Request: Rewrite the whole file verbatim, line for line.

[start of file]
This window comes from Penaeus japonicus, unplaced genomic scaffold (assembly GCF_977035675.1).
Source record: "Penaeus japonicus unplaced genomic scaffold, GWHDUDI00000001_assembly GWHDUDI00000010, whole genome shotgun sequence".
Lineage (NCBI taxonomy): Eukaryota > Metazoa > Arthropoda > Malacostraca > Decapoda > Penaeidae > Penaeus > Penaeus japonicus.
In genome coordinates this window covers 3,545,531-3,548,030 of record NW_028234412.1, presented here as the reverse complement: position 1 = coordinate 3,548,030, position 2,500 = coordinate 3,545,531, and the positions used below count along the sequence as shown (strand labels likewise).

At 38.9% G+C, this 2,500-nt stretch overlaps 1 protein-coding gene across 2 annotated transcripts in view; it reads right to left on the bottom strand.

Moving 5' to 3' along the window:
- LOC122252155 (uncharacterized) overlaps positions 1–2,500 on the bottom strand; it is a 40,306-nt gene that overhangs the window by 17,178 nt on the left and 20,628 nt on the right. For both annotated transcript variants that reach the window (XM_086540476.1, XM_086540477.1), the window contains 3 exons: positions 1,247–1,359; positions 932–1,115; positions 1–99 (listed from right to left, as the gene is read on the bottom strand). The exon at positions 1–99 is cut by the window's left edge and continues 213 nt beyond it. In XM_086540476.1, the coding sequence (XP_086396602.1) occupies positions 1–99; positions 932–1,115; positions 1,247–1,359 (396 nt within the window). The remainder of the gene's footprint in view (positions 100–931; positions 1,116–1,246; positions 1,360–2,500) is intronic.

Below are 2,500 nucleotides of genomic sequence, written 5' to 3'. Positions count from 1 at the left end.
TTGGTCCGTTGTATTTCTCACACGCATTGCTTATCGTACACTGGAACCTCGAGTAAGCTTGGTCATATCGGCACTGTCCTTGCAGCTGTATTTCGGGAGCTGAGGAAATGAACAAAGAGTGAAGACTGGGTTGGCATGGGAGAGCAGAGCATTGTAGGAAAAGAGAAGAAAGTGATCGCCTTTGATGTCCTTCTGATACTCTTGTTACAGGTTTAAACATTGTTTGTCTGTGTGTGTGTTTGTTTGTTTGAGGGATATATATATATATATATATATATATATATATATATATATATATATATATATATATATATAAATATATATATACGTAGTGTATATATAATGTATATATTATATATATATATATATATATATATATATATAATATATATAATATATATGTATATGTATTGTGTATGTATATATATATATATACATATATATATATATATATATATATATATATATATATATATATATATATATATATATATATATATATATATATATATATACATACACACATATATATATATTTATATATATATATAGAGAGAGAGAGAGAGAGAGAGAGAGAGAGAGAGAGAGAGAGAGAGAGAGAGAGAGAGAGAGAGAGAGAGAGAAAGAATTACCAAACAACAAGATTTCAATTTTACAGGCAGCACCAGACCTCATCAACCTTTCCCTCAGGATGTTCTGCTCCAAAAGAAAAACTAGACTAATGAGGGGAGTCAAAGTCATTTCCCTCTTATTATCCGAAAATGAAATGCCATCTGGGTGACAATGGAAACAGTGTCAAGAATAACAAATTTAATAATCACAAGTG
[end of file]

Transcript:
This window comes from Penaeus japonicus, unplaced genomic scaffold (assembly GCF_977035675.1).
Source record: "Penaeus japonicus unplaced genomic scaffold, GWHDUDI00000001_assembly GWHDUDI00000010, whole genome shotgun sequence".
Lineage (NCBI taxonomy): Eukaryota > Metazoa > Arthropoda > Malacostraca > Decapoda > Penaeidae > Penaeus > Penaeus japonicus.
In genome coordinates this window covers 3,545,531-3,548,030 of record NW_028234412.1, presented here as the reverse complement: position 1 = coordinate 3,548,030, position 2,500 = coordinate 3,545,531, and the positions used below count along the sequence as shown (strand labels likewise).

At 38.9% G+C, this 2,500-nt stretch overlaps 1 protein-coding gene across 2 annotated transcripts in view; it reads right to left on the bottom strand.

Moving 5' to 3' along the window:
- LOC122252155 (uncharacterized) overlaps positions 1–2,500 on the bottom strand; it is a 40,306-nt gene that overhangs the window by 17,178 nt on the left and 20,628 nt on the right. For both annotated transcript variants that reach the window (XM_086540476.1, XM_086540477.1), the window contains 3 exons: positions 1,247–1,359; positions 932–1,115; positions 1–99 (listed from right to left, as the gene is read on the bottom strand). The exon at positions 1–99 is cut by the window's left edge and continues 213 nt beyond it. In XM_086540476.1, the coding sequence (XP_086396602.1) occupies positions 1–99; positions 932–1,115; positions 1,247–1,359 (396 nt within the window). The remainder of the gene's footprint in view (positions 100–931; positions 1,116–1,246; positions 1,360–2,500) is intronic.

Below are 2,500 nucleotides of genomic sequence, written 5' to 3'. Positions count from 1 at the left end.
TTGGTCCGTTGTATTTCTCACACGCATTGCTTATCGTACACTGGAACCTCGAGTAAGCTTGGTCATATCGGCACTGTCCTTGCAGCTGTATTTCGGGAGCTGAGGAAATGAACAAAGAGTGAAGACTGGGTTGGCATGGGAGAGCAGAGCATTGTAGGAAAAGAGAAGAAAGTGATCGCCTTTGATGTCCTTCTGATACTCTTGTTACAGGTTTAAACATTGTTTGTCTGTGTGTGTGTTTGTTTGTTTGAGGGATATATATATATATATATATATATATATATATATATATATATATATATATATATATATATAAATATATATATACGTAGTGTATATATAATGTATATATTATATATATATATATATATATATATATATATAATATATATAATATATATGTATATGTATTGTGTATGTATATATATATATATACATATATATATATATATATATATATATATATATATATATATATATATATATATATATATATATATATATATATATATATACATACACACATATATATATATTTATATATATATATAGAGAGAGAGAGAGAGAGAGAGAGAGAGAGAGAGAGAGAGAGAGAGAGAGAGAGAGAGAGAGAGAGAGAGAGAAAGAATTACCAAACAACAAGATTTCAATTTTACAGGCAGCACCAGACCTCATCAACCTTTCCCTCAGGATGTTCTGCTCCAAAAGAAAAACTAGACTAATGAGGGGAGTCAAAGTCATTTCCCTCTTATTATCCGAAAATGAAATGCCATCTGGGTGACAATGGAAACAGTGTCAAGAATAACAAATTTAATAATCACAAGTG